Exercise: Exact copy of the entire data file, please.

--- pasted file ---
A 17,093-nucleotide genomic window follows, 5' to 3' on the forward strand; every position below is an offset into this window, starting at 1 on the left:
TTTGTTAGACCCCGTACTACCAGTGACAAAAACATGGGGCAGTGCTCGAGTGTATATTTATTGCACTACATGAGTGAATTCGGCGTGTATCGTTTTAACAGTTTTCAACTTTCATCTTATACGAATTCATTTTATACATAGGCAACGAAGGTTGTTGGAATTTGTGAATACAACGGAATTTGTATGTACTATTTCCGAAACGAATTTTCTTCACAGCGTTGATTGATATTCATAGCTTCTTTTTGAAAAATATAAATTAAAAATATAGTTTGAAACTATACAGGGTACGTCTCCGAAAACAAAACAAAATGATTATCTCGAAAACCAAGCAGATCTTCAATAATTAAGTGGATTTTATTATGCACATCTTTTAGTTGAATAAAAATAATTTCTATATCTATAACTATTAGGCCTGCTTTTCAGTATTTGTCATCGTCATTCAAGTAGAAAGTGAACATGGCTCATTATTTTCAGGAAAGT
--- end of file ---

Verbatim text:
A 17,093-nucleotide genomic window follows, 5' to 3' on the forward strand; every position below is an offset into this window, starting at 1 on the left:
TTTGTTAGACCCCGTACTACCAGTGACAAAAACATGGGGCAGTGCTCGAGTGTATATTTATTGCACTACATGAGTGAATTCGGCGTGTATCGTTTTAACAGTTTTCAACTTTCATCTTATACGAATTCATTTTATACATAGGCAACGAAGGTTGTTGGAATTTGTGAATACAACGGAATTTGTATGTACTATTTCCGAAACGAATTTTCTTCACAGCGTTGATTGATATTCATAGCTTCTTTTTGAAAAATATAAATTAAAAATATAGTTTGAAACTATACAGGGTACGTCTCCGAAAACAAAACAAAATGATTATCTCGAAAACCAAGCAGATCTTCAATAATTAAGTGGATTTTATTATGCACATCTTTTAGTTGAATAAAAATAATTTCTATATCTATAACTATTAGGCCTGCTTTTCAGTATTTGTCATCGTCATTCAAGTAGAAAGTGAACATGGCTCATTATTTTCAGGAAAGT